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It's Poison, Don't Touch it!

For The Herb Companion magazine
Copyright© Jim Long, 2006

I've always wanted to garden. From the time I was old enough to walk, I would follow my father as he used the old push tiller, "helping." I began to pester my parents by the time I was four years old, to let me have my own garden. I would spend hours looking through seed catalogs, learning about plants and asking questions.

My questions led me in interesting directions. My paternal grandparents were quite old by the time I, their only grandson, came along. My grandfather had been born right after the Civil War, in a sod house on their homestead in Kansas. My grandmother had come from Tennessee after the War, in a covered wagon. Both of them had suffered difficulties, worked hard and witnessed tragedy. And so, when I came along, full of questions and excitement about life, they worried. Boy oh boy, did they worry. Worrying was their full time hobby in their old age.

They lived on a farm and whenever we visited them I was constantly bringing in whatever new plant or fruit or flower I had found, to ask its name. The naming of plants was always important for me, but whenever I asked what this or that was called, my grandparents, both of them, had only one response.

"It's poison. Don't touch it!"

It didn't matter whether I had just picked a bouquet of poison ivy (which I once did) or a handful of grape leaves, the answer was always the same. I was taught always to respect my elders, so I didn't challenge my grandparents' answers. One day, though, I was very curious about the vines I saw growing along the fence rows and had asked my grandfather what they were. His pat answer, "It's poison, don't touch it" was all he gave.

But later that day I saw my Grandma Harper, my mother's mother, and out of curiosity, asked her the same question. To my surprise, she didn't tell me it was poison. She didn't share my Grandad and Grandma Long's view that children should be protected from everything, at all costs. Instead, she believed that the more a child knew, the better prepared he might be for life. She told me the vines were grape vines.

Grandma took me to the cellar and showed me rows of jars of grape jelly, the deep purple color showing through the glass. Then she directed my gaze to quart jars of dill pickles. Picking one up, she turned it around and said, "See the grape leaf? I put one leaf in every jar of pickles to keep them crisp."

After that I quit asking my paternal grandparents questions about plants. Anytime I wanted real information, I knew that my Grandma Harper would tell me the truth. And so, as I reached my fifth birthday, I again started asking my parents to let me have my own garden.

My father finally agreed to till up a little plot of ground for me, about six feet by six feet square. My mother would let me choose the seeds and help me order them from the seed catalog. The agreement was that I would plant the garden exactly like I wanted, with the seed I chose, but if I did, I had to weed and hoe my garden, just as they did the big garden.

I was beside myself with excitement. I made a list by tearing out the pictures and descriptions of every plant I wanted to grow. To my disappointment my mother explained that there wasn't room for everything and that I must cut the number of seed packets down by half.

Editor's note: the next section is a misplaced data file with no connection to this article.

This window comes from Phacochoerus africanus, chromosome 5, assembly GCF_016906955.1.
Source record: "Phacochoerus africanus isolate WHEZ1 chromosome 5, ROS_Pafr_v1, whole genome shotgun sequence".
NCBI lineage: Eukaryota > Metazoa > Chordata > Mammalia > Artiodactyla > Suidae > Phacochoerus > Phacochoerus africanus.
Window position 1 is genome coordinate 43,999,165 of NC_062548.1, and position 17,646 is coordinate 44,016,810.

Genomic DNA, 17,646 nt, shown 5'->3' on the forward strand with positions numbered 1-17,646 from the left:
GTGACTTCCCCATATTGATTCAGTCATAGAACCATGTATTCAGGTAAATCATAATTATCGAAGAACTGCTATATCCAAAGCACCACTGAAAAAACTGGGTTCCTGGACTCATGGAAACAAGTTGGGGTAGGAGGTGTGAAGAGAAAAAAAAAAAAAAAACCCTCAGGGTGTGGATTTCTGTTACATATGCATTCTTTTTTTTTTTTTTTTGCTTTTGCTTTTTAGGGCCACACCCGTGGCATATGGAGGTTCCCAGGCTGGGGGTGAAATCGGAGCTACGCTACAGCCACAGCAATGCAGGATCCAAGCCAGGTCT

I worked hard on my selections. I wanted to grow corn and radishes. I wanted a row of touch-me-nots as I liked popping their seed pods. I chose onions and lettuce, a row of zinnias, peas, carrots and sunflowers. I wanted a clump of mint and some sage, too. When my mother suggested I still had too many things for the small space, I insisted I would make it work.

When the seed order arrived in the mail I could hardly stand to wait for the package to be opened. I spread out the packets and looked at the colorful pictures on the front, imagining what my garden was going to look like. I barely slept that night as in my mind I kept arranging and rearranging the rows of plants. Next day, as soon as breakfast was over, I took my child sized hoe and rake and began making rows in my garden.

It felt like magic to me, putting little shriveled up seeds in the ground, knowing that in a week or two, they would emerge and grow into living plants.

The first plants up were the radishes, in about five days. Then the lettuce next and the carrots. Peas and corn took a little longer and I grew impatient, checking several times a day.

At first keeping the weeds out of my little garden was easy but soon, as the weeds grew faster and the other plants began to crowd each other, it became a harder job. The weather grew hot and it wasn't fun to pull the weeds everyday.

Within a few weeks I had realized my mistake. In my effort to get everything in the garden, I had planted the rows too close together (about eight inches apart). That meant the corn was overshadowing the zinnias. The mint on one corner of the garden was overtaking the peas. But no one said, "I told you so." Instead, every time I harvested a radish or an onion or a pod of peas, my mother would compliment me and make it a part of the meal. (Once, the three of us split the five peas out of one pod with both of my parents declaring they were the sweetest peas in the garden).

My parents let me make mistakes in my first garden. They didn't discourage me, or even chastise me for letting the weeds get out of control. Instead, they encouraged me and let me learn from the choices I had made.

I'm grateful for that, for their letting me make mistakes with my first garden and to learn from them. I credit them for encouraging me into an occupation that has sustained me for my entire lifetime and look back fondly on my first garden.

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